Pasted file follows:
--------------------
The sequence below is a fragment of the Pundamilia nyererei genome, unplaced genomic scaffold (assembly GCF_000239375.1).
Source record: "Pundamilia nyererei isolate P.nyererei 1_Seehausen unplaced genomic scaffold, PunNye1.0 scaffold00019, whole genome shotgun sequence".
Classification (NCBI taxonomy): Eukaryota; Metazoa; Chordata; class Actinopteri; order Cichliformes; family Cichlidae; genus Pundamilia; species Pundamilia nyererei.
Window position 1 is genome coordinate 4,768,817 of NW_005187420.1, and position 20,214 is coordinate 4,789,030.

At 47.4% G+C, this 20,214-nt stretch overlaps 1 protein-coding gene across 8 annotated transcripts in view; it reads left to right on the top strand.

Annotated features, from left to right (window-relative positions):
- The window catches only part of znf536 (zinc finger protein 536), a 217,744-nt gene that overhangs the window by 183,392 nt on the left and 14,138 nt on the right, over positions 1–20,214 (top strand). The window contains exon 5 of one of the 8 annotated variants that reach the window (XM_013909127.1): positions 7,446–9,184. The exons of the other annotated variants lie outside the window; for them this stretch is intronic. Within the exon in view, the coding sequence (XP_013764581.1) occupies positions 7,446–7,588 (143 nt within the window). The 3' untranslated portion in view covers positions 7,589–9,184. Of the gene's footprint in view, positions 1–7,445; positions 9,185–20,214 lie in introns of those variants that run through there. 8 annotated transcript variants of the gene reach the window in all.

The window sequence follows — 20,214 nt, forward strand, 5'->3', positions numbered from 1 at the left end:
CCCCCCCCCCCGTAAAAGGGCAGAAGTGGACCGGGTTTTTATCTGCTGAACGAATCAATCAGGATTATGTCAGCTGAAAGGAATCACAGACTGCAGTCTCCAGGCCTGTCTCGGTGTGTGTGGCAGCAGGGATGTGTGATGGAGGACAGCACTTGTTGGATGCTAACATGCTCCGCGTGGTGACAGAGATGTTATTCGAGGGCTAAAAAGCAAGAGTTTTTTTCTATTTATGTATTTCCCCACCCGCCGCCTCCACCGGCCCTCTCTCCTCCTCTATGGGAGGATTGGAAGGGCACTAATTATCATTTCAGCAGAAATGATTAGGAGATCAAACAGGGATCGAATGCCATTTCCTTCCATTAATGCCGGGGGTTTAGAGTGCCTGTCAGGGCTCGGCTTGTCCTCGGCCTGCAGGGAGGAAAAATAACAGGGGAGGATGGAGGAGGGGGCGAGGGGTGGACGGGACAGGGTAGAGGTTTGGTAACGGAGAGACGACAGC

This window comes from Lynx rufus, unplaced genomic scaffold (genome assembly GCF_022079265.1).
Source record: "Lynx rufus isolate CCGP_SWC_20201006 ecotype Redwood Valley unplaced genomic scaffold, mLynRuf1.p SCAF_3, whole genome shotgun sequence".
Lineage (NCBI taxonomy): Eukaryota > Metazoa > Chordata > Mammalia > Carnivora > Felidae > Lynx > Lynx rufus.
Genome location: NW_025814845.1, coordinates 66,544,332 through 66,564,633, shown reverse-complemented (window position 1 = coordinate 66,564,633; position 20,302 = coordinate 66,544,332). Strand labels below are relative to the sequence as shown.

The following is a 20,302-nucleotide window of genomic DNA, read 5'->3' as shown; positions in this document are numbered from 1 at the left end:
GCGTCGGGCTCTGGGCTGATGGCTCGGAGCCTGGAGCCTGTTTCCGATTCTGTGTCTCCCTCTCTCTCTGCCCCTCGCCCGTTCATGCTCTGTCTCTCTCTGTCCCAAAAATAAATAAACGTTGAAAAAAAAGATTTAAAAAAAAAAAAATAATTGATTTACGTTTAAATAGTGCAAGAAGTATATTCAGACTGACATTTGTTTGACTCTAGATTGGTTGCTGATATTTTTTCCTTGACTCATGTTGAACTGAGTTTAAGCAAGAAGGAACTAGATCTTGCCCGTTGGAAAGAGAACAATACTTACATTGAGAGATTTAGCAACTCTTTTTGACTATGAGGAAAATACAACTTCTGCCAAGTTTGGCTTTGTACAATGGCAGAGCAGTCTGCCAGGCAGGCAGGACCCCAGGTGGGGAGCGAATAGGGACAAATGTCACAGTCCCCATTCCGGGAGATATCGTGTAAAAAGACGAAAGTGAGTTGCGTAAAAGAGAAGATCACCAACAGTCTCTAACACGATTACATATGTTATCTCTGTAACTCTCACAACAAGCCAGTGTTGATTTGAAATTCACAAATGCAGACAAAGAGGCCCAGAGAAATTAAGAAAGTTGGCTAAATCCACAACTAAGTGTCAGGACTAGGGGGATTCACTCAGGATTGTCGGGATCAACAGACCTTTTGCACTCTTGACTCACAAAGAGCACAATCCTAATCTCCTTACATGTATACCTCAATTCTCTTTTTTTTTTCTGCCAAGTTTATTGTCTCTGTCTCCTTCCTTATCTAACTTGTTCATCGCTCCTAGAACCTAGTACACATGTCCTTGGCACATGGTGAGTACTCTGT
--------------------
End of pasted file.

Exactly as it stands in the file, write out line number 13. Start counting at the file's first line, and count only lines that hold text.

Genome location: NW_025814845.1, coordinates 66,544,332 through 66,564,633, shown reverse-complemented (window position 1 = coordinate 66,564,633; position 20,302 = coordinate 66,544,332). Strand labels below are relative to the sequence as shown.